These tailwinds should soon become headwinds. Barring a second round of lockdowns, global bond yields have probably seen their lows and the near-term boost to technology stock earnings from lockdowns has peaked. This should allow the normal recovery dynamics to resume, with investors rotating toward relatively cheaper value and non-U.S. stocks that will benefit from the return to more normal economic activity.
China was the first country to enter the COVID-19 crisis and see a downward trend in the number of new cases. High-frequency trackers of daily economic activity show that economic activity is resuming. Traffic congestion in Shenzhen and Shanghai has returned to normal levels and coal consumption by power generators is trending higher.
Government stimulus is coming. Local provinces have announced infrastructure projects, and the People’s Bank of China has cut interest rates and the reserve ratio requirement several times. Banks have been encouraged not to call in loans while there is pressure on cash flows. The main uncertainty is whether the combined monetary and fiscal stimulus will be as large as in 2015/16, which created a V-shaped recovery in 2016. We don’t think it will be nearly as large, as China’s leadership is still worried about excessive debt levels. But it will be substantial and position China for a strong rebound when the threat from the virus starts to subside.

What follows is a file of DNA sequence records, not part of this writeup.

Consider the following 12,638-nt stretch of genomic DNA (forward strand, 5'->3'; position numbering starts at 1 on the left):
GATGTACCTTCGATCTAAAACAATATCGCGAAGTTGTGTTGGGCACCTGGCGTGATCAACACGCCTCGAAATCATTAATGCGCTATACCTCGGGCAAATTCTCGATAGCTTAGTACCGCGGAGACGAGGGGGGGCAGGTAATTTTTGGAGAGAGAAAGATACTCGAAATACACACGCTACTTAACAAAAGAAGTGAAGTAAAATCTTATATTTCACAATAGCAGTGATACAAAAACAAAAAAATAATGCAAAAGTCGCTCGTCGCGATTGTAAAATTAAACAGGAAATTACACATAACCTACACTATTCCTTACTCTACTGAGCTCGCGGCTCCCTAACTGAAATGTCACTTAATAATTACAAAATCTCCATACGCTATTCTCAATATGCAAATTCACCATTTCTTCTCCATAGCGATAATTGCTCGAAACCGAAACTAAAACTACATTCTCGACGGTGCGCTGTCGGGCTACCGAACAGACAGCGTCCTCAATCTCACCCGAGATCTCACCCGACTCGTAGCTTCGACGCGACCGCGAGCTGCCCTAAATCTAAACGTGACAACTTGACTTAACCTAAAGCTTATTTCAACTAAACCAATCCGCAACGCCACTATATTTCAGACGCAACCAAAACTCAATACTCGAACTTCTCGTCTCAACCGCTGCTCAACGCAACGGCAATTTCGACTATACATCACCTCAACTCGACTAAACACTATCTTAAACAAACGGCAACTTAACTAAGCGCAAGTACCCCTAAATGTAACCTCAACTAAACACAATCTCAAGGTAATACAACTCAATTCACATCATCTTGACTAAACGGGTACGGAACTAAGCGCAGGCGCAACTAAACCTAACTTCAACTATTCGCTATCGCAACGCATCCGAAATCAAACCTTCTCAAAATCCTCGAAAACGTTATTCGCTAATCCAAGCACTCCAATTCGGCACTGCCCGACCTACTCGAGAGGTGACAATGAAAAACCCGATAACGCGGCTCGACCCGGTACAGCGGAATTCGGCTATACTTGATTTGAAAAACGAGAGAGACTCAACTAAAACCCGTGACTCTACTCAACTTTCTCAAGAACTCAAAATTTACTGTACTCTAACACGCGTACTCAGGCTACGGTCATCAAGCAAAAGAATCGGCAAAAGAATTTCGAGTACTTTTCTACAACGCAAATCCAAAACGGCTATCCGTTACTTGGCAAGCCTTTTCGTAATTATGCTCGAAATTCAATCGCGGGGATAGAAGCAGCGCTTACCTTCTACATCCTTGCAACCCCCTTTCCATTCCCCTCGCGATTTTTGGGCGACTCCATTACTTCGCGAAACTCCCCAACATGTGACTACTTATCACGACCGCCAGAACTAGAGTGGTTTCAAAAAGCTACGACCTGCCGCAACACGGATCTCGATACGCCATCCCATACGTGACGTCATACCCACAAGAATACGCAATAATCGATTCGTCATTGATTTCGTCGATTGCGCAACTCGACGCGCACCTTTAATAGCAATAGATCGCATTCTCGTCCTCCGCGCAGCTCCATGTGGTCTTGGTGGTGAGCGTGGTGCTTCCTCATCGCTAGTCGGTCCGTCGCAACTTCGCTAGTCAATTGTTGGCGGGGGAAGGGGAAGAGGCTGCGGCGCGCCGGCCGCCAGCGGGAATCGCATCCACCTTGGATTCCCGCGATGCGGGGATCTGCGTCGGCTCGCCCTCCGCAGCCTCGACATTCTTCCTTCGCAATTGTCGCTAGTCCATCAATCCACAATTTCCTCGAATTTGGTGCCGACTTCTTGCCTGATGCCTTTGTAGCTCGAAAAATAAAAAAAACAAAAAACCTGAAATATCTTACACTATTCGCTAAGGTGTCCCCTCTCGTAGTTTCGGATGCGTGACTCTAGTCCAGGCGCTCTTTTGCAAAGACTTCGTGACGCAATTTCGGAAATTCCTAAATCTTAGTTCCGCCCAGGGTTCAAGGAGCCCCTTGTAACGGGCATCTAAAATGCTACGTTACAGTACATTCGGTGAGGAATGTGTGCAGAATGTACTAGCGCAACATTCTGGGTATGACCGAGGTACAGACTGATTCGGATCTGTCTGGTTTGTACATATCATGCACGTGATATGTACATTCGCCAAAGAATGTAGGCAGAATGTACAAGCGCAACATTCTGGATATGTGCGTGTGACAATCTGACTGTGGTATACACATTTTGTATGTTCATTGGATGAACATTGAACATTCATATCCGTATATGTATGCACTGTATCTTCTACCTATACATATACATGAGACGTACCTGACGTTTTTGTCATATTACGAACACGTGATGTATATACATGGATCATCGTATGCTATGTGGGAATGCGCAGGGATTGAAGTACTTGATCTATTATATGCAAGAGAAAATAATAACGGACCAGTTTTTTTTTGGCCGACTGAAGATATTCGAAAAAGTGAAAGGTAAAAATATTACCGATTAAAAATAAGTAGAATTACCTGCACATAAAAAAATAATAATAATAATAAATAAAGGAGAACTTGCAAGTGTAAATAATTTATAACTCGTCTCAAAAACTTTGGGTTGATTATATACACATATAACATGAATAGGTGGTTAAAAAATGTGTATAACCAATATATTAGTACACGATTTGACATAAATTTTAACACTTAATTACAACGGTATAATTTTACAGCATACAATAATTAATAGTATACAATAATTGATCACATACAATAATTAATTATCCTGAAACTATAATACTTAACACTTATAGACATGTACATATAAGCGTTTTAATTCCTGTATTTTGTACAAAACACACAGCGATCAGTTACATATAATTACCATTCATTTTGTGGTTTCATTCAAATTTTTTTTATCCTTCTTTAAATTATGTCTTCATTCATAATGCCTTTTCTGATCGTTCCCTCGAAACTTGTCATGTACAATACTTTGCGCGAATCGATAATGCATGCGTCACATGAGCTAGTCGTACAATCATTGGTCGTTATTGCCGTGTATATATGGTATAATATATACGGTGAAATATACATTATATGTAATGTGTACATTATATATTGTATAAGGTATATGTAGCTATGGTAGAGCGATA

The government’s virus containment measures mean a technical recession – negative GDP growth in Q1 and Q2 – is probable. As of 19 March, the S&P 500® Index has declined 29% from its 2020 peak, which is on par with a moderate economic recession. A reasonable amount of economic pain is already in the price.
A risk is that the sharp plunge in cash flows causes highly indebted companies to default, triggering a credit-crunch in the broader economy. This threat should be lessened by the Fed’s 150 basis points (bps) of emergency easing, asset purchases, and the resumption of an alphabet soup of crisis-era liquidity management facilities.
Fiscal policy will be important in offsetting the recession. The nature of the COVID-19 shock should force a bipartisan agreement on large stimulus measures. More immediately, though, Congress and the U.S. Treasury can put emergency funding channels in place for stressed industries facing liquidity pressures.